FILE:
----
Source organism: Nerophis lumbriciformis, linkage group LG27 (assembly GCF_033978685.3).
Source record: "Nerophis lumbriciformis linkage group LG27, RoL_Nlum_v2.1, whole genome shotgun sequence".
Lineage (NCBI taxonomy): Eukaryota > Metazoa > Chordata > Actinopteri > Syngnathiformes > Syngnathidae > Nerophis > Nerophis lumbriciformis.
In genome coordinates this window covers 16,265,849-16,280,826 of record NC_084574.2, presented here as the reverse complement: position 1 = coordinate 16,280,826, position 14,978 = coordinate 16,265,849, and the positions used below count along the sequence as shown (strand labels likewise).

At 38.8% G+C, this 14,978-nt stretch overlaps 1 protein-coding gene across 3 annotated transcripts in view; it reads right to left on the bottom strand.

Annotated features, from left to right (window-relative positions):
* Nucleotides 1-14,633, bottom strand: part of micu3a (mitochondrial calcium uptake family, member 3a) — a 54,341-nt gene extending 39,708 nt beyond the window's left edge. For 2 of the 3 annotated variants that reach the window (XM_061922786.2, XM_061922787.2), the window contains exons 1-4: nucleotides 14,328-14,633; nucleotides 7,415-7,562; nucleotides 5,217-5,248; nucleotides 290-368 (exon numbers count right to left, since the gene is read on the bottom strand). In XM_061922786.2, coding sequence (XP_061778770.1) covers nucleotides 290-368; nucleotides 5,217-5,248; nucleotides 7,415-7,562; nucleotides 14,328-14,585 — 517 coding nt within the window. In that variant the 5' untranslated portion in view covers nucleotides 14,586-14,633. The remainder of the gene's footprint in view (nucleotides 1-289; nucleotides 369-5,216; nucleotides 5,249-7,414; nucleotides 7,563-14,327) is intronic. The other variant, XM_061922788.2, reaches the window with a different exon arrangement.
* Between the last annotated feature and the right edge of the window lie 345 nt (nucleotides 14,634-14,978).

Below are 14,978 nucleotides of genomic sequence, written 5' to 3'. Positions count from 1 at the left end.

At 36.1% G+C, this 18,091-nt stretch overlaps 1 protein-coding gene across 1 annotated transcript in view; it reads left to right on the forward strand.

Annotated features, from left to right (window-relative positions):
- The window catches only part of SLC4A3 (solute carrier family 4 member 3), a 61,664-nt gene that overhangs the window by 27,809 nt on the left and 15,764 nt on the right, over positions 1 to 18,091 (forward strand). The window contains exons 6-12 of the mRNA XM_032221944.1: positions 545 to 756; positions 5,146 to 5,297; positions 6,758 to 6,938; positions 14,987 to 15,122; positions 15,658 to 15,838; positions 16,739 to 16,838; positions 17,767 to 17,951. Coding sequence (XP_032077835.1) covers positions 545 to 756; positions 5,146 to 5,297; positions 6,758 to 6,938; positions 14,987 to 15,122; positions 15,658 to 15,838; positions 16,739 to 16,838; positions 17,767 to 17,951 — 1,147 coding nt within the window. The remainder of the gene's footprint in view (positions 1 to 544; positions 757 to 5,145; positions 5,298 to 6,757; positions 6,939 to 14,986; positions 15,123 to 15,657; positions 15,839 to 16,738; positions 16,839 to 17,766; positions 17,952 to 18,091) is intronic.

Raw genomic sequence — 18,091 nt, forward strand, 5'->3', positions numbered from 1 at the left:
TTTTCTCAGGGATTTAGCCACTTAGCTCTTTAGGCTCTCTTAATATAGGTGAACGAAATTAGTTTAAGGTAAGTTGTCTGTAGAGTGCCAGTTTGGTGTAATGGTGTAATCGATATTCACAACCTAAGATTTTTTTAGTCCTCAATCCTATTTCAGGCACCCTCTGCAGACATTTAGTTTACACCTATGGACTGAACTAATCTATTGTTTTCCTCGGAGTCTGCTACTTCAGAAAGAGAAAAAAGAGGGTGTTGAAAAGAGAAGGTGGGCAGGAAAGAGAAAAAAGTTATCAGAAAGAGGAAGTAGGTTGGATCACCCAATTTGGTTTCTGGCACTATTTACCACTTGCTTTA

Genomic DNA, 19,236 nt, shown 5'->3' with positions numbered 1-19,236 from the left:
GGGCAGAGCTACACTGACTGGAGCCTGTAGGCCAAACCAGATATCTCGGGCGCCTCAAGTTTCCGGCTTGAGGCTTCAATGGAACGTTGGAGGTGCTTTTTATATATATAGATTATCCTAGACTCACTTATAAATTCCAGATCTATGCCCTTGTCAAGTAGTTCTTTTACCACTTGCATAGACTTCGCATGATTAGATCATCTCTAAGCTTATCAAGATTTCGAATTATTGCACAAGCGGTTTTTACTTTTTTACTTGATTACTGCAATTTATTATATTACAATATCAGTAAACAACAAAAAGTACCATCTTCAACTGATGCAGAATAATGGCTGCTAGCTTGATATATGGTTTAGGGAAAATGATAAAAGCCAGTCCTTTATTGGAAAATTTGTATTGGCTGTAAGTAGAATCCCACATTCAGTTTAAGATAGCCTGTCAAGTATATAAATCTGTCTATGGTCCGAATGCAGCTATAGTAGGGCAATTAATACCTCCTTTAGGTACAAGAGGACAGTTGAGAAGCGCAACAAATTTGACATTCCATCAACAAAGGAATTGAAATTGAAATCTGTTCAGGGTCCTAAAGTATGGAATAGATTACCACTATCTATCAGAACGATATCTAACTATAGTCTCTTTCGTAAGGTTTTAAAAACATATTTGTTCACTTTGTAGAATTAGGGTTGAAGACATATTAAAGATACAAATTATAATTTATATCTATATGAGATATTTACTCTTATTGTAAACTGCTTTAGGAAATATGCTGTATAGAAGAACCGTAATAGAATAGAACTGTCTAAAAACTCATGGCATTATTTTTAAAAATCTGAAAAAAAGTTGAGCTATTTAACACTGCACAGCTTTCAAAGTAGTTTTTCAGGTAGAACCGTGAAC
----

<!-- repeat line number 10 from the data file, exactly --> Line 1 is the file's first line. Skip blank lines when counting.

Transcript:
At 36.1% G+C, this 18,091-nt stretch overlaps 1 protein-coding gene across 1 annotated transcript in view; it reads left to right on the forward strand.